Census opens doors for those seeking refuge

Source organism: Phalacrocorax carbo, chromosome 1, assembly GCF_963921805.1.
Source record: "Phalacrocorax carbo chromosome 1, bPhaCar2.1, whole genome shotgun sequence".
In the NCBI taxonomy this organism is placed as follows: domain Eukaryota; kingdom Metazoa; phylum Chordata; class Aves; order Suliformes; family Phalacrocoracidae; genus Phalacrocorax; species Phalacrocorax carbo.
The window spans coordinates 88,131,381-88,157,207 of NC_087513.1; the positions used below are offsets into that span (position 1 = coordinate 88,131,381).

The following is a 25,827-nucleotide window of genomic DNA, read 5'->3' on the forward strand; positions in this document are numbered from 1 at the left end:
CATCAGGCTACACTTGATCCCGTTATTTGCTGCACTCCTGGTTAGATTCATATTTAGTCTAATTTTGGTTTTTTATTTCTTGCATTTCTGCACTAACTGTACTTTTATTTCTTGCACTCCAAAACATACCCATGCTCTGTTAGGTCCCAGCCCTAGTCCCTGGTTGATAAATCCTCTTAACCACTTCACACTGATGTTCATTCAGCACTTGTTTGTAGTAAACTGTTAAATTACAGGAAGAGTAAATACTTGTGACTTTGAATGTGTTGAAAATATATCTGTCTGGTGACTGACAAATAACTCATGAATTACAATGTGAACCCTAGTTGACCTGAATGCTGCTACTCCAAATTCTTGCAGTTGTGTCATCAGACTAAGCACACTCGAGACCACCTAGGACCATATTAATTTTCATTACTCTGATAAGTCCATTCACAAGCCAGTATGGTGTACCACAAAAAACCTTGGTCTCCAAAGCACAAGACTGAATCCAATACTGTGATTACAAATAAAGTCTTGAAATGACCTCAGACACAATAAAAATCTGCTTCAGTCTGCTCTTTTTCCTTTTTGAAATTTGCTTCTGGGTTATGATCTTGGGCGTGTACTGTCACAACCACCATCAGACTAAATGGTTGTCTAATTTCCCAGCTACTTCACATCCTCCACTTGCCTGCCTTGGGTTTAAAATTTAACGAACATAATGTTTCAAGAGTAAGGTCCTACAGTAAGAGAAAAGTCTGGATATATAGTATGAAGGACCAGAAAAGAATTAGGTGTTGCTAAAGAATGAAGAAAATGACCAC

Melbourne is a long way from Mogadishu, the capital of the east African nation of Somalia and Abdul’s home town. So his new role, conducting the Australian Census, is not only a foot in the door to the Australian workforce, it also offers a deeper insight into a very different culture.Abdul is one of 31 people who have taken part in Brotherhood employment programs and were supported to attain work with the Australian Bureau of Statistics as Census field officers, knocking on doors and offering help to fill out the form for the August 9 Census. This year Abdul joined our Given the Chance for Asylum Seekers program, which helps people seeking asylum who have work rights to find employment. His employment consultant assisted him to apply for this short term ABS role, and continues to support him as he seeks ongoing work. He is hopeful this job will lead to others in the business and administration area. ‘I have a background in administration and have a lot of skills in that area,’ he says. Abdul arrived in Australia in 2013, seeking refuge from the conflict in Somalia. A stray bullet from crossfire between government forces and militia has left him with serious nerve damage, and he walks with the aid of crutches. While Abdul waits to see if he will be accepted as a refugee, work is his main focus, and he is grateful for the support provided by our employment program. ‘My main target is finding a job and I want to study as well,’ he says. His role as a census field officer is a step in the right direction.